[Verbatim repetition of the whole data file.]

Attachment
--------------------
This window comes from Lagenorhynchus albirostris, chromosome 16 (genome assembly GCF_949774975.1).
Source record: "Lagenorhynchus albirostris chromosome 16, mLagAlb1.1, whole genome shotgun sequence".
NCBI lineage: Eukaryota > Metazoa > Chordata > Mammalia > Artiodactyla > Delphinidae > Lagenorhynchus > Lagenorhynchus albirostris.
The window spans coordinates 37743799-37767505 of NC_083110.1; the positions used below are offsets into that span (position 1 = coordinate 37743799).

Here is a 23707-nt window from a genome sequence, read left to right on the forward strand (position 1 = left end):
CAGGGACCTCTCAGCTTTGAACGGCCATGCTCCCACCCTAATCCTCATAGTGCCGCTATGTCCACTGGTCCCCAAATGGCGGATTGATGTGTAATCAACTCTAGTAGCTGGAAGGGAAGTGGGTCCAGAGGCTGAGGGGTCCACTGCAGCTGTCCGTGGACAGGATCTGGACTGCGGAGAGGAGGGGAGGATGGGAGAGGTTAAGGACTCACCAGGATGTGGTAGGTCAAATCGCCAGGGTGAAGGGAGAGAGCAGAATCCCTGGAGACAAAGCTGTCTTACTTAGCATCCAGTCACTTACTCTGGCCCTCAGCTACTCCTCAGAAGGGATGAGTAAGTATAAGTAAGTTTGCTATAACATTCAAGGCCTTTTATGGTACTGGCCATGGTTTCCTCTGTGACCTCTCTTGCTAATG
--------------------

This window comes from Lagenorhynchus albirostris, chromosome 16 (genome assembly GCF_949774975.1).
Source record: "Lagenorhynchus albirostris chromosome 16, mLagAlb1.1, whole genome shotgun sequence".
NCBI lineage: Eukaryota > Metazoa > Chordata > Mammalia > Artiodactyla > Delphinidae > Lagenorhynchus > Lagenorhynchus albirostris.
The window spans coordinates 37743799-37767505 of NC_083110.1; the positions used below are offsets into that span (position 1 = coordinate 37743799).

Here is a 23707-nt window from a genome sequence, read left to right on the forward strand (position 1 = left end):
CAGGGACCTCTCAGCTTTGAACGGCCATGCTCCCACCCTAATCCTCATAGTGCCGCTATGTCCACTGGTCCCCAAATGGCGGATTGATGTGTAATCAACTCTAGTAGCTGGAAGGGAAGTGGGTCCAGAGGCTGAGGGGTCCACTGCAGCTGTCCGTGGACAGGATCTGGACTGCGGAGAGGAGGGGAGGATGGGAGAGGTTAAGGACTCACCAGGATGTGGTAGGTCAAATCGCCAGGGTGAAGGGAGAGAGCAGAATCCCTGGAGACAAAGCTGTCTTACTTAGCATCCAGTCACTTACTCTGGCCCTCAGCTACTCCTCAGAAGGGATGAGTAAGTATAAGTAAGTTTGCTATAACATTCAAGGCCTTTTATGGTACTGGCCATGGTTTCCTCTGTGACCTCTCTTGCTAATG